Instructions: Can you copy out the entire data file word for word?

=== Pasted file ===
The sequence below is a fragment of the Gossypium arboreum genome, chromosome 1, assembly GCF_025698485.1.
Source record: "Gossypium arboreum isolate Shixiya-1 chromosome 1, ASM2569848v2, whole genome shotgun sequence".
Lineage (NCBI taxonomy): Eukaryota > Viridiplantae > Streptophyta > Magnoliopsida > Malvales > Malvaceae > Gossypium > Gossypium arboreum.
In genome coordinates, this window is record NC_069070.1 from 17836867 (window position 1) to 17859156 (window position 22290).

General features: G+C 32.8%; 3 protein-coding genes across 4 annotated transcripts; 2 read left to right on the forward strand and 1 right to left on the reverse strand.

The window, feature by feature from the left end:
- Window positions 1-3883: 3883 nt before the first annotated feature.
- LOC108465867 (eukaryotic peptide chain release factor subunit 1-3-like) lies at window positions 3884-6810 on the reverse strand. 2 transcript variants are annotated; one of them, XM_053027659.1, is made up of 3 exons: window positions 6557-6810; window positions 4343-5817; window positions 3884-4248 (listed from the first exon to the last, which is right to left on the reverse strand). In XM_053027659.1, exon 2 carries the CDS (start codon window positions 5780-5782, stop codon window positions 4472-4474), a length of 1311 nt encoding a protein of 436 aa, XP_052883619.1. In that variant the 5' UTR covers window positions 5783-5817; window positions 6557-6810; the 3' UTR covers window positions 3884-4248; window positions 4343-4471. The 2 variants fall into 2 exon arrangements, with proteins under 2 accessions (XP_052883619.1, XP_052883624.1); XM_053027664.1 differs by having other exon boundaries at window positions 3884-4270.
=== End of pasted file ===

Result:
The sequence below is a fragment of the Gossypium arboreum genome, chromosome 1, assembly GCF_025698485.1.
Source record: "Gossypium arboreum isolate Shixiya-1 chromosome 1, ASM2569848v2, whole genome shotgun sequence".
Lineage (NCBI taxonomy): Eukaryota > Viridiplantae > Streptophyta > Magnoliopsida > Malvales > Malvaceae > Gossypium > Gossypium arboreum.
In genome coordinates, this window is record NC_069070.1 from 17836867 (window position 1) to 17859156 (window position 22290).

General features: G+C 32.8%; 3 protein-coding genes across 4 annotated transcripts; 2 read left to right on the forward strand and 1 right to left on the reverse strand.

The window, feature by feature from the left end:
- Window positions 1-3883: 3883 nt before the first annotated feature.
- LOC108465867 (eukaryotic peptide chain release factor subunit 1-3-like) lies at window positions 3884-6810 on the reverse strand. 2 transcript variants are annotated; one of them, XM_053027659.1, is made up of 3 exons: window positions 6557-6810; window positions 4343-5817; window positions 3884-4248 (listed from the first exon to the last, which is right to left on the reverse strand). In XM_053027659.1, exon 2 carries the CDS (start codon window positions 5780-5782, stop codon window positions 4472-4474), a length of 1311 nt encoding a protein of 436 aa, XP_052883619.1. In that variant the 5' UTR covers window positions 5783-5817; window positions 6557-6810; the 3' UTR covers window positions 3884-4248; window positions 4343-4471. The 2 variants fall into 2 exon arrangements, with proteins under 2 accessions (XP_052883619.1, XP_052883624.1); XM_053027664.1 differs by having other exon boundaries at window positions 3884-4270.